He died of cholera at Polk Place, his Nashville home near the site of the present Tennessee State Capitol, just three months after leaving office. Despite his request to be laid to rest there, he was initially buried in a cemetery on the outskirts of the city as demanded by law for cholera victims. Shortly thereafter his remains went back to Polk Place for interment, where they stayed for more than forty years. But in 1893, the bodies of Polk and his wife got relocated to the Capitol grounds and laid to rest beneath a monument designed by the same architect responsible for the Capitol building itself. It wasn’t where the former president wanted to spend the afterlife, but it was close—just a short distance from Polk Place, which got demolished in 1900.
There the matter (and Polk) rested until a current proposal that state lawmakers are considering, which would entail moving the remains again, this time to the President James K. Polk Home and Museum in Columbia, TN. Polk’s father built the Columbia house in 1816, and the future president lived there until his marriage in 1824. The site’s curator says the move would accord with Polk’s desire to be buried at home, since the Columbia museum is his only residence still standing (other than the White House). Joey Hensley, a state senator who supports the reinterment, has also argued that the current tomb is too easy to overlook.
The relocation is one step closer to happening, since the state senate has given its approval. But both houses of the General Assembly, the state historical commission, and the courts have to agree before anybody starts digging, and the state historian thinks it’s a bad idea.
Personally, I think the sensible thing to do is leave the grave where it is. In his will, Polk didn’t request burial “at home,” but specifically at Polk Place. Since Polk Place itself is gone, fulfilling that request to the letter isn’t possible, but the State Capitol is just a short walk from where the house stood. It seems as appropriate a spot as any, especially since it’s a place of honor at the seat of the state government. That’s just my take.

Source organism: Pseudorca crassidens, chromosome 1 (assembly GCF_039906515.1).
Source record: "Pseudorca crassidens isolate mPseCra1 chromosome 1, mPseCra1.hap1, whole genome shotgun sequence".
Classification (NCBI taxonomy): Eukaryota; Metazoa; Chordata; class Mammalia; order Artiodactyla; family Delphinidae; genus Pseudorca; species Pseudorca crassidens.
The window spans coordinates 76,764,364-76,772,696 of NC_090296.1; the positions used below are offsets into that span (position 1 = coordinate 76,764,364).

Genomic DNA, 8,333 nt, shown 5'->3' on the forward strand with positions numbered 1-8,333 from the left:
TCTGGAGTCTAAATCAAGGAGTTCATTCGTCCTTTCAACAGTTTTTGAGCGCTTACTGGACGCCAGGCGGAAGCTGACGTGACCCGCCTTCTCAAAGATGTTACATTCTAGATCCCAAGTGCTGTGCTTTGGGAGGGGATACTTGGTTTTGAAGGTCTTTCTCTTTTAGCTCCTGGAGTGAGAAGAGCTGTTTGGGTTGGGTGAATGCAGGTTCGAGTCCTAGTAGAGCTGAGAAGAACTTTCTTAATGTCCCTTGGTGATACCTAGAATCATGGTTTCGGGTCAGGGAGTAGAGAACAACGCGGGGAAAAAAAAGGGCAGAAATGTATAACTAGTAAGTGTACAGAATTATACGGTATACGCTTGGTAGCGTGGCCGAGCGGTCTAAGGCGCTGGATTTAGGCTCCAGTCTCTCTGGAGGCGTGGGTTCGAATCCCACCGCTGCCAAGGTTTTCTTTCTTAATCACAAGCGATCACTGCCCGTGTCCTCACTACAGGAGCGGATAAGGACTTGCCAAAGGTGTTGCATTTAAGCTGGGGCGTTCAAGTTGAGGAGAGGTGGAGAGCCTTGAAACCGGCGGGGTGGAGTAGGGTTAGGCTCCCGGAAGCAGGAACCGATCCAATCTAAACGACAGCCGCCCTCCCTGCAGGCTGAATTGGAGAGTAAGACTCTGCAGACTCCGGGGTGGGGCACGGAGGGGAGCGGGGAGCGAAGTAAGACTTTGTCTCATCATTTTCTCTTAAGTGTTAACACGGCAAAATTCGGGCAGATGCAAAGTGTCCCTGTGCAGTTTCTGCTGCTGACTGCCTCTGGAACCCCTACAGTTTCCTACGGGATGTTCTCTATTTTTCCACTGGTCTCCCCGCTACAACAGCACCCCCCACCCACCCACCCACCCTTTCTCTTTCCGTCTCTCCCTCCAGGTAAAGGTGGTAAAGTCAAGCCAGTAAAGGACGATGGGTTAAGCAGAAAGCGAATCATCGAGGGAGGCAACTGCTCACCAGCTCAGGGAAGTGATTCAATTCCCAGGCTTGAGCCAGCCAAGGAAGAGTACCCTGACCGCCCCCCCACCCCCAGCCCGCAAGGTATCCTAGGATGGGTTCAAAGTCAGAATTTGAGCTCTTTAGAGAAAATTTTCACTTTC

The other Polk news item is the publication of another volume of his papers by the fine folks at UT’s James K. Polk Project. This new volume includes valuable material on the end of the Mexican War and the consequent U.S. territorial gains, one of the most important developments of Polk’s presidency.
UPDATE: Check out this HNN piece by David Shorten, who notes the problems inherent in interpreting current events with simple historical analogies. He urges us to “give up on historical comparisons and replace them with historicism—to quit analogizing and start contextualizing.”
Well, look on the bright side. This administration is going to be a freaking bonanza for historians looking to get on the talking head circuit. The Lincoln folks had all the fun for eight years, but now we’re less than two weeks into the new regime and the Jacksonian scholars are already passing the mic to the Nixon experts.
U.S. President Donald Trump fired the federal government’s top lawyer Sally Yates on Monday after she took the extraordinarily rare step of defying the White House and saying the Justice Department would not defend his new travel restrictions targeting seven Muslim-majority nations.
The White House said on Twitter that Dana Boente, U.S. Attorney for the Eastern District of Virginia, would replace Yates, an appointee of former Democratic President Barack Obama, as acting U.S. attorney general.